Post of the Day
February 23, 2000

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Healtheon/WebMD

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Subject:  What HLTH is Becoming
Author:  drejt

Among the threads on this message board, I see confusion about what is being built by HLTH, and how the revenue streams are being developed. Let us together try to piece together several concepts on the development of this company. I would propose respondants to this post take portions of the post for commentary so that we can reconstruct a summary post after opinions and facts have been weighed in.

1. Revenues from insurance filing. HLTH has become the most competitive internet transaction broker in this arena. Officials at the company indicate they expect 20 to 49 cents per transaction. Lets count up the transaction potential thus far:
a.Aetna/UnitedHealthcare �
b.Coventry
c. Envoy
d. Other?
That's 5 million transactions per month, times $0.20 per transaction on a conservative estimate (number of transactions pulled off the HLTH web Site, and may not reflect the recent transaction acquisitions). Total yearly revenues = $12 billion dollars yearly. If average transaction revenues are at $0.30 per transaction, that comes out to 18 billion dollars yearly.

The advantage to doctors groups is a common claims submission format, eliminating expensive variance. Claims right now cost on average $15 to submit in employee time, postage if mailed, etc. Quite a lot savings could occur for MD groups, taking the transaction cost to as low as $2. The big insurance companies win because they process the bulk of their claims electronically as well. Imagine the insurance company paying all those clerks to process paper claims. Very expensive, not very productive. With this model coming into place, I see the insurance world narrowing to 5 or less major insurance companies, with the little companies needing to compete by adopting the same practice of electronic claims submission. Even more fuel for the financial fire of HLTH.

HLTH is also working seriously on On-Line eligibility determination, referral authorization, ordering of tests, and patient information data repository (a major source of current controversy by patient and privacy advocates)

Another arena is property and casualty claims processing. HLTH has a deal with HNC to process 540 million claims/ year. The industry itself is estimated at $291 Billion annually. The cost reductions per claim are estimated to go from $15 to $2/ claim. HLTHs transaction fee is unknown.

The timeline for realization of profits is near term, within this year. The length of time over which this revenue stream exists could be for a long time. It would be unpopular for insurance companies to switch if the claims formats adopted are proprietary to HLTH (I do not know if they are). The risk is in the narrowing of the number of insurance companies who ultimately deal directly with health care providers through their own electronic claims submission, like Medicare does through insurance mediaries.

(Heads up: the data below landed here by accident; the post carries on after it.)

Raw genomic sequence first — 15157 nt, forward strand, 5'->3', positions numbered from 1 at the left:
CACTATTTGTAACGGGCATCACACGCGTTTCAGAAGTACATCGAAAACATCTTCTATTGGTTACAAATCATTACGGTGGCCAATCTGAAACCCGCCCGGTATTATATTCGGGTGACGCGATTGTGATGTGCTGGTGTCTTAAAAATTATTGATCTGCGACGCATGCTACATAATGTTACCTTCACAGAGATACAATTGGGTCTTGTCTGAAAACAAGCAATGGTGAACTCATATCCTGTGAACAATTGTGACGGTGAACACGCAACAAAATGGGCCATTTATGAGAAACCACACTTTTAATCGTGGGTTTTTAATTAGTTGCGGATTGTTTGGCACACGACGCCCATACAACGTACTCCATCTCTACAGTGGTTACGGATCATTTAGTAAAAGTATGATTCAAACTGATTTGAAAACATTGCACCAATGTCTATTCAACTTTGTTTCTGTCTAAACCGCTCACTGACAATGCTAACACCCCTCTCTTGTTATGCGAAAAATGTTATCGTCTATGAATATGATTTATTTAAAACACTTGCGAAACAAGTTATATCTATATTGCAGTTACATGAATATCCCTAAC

2. Medical equipment and supply purchases The concept of bringing medical groups or hospital systems together with suppliers is ripe for the picking. Wholesalers of medical equipment and supplies place substantial markup on their sales. Medibuy.com is slated to pay $45.5 million over the next 3 years for the rights, with HLTH taking an unspecified transaction fee.

The timeline for effective implementation of such a strategy would be, I guess, over a 2 to 3 year period, with the life of the benefit for all involved being a very long time. Again, the revenue generated would be by acting as a transaction agent. Becoming the eBAY of medicine, but on a scale that is quite large. Estimates for medical capital equipment purchases are at an unknown to me, but are in the billions. Does anyone have a ready figure here?

3. Physician benefits. This area has generated some of the most negative commentary about physicians in general regarding the use of computers and the internet. The strategy by HLTH has been to enlist physicians by tie in through their practice management software (insurance transactions have been counted here already), or by encouraging hospital systems to finance the startup of physician subscription to the WebMD site. I can see the benefit of having a physician library, continuing medical education on line, etc. But this form of revenue will take a while to develop, and offers some risk to the company.

Revenues from this source include:
a.Banner advertising to physicians
b. Transaction costs for information materials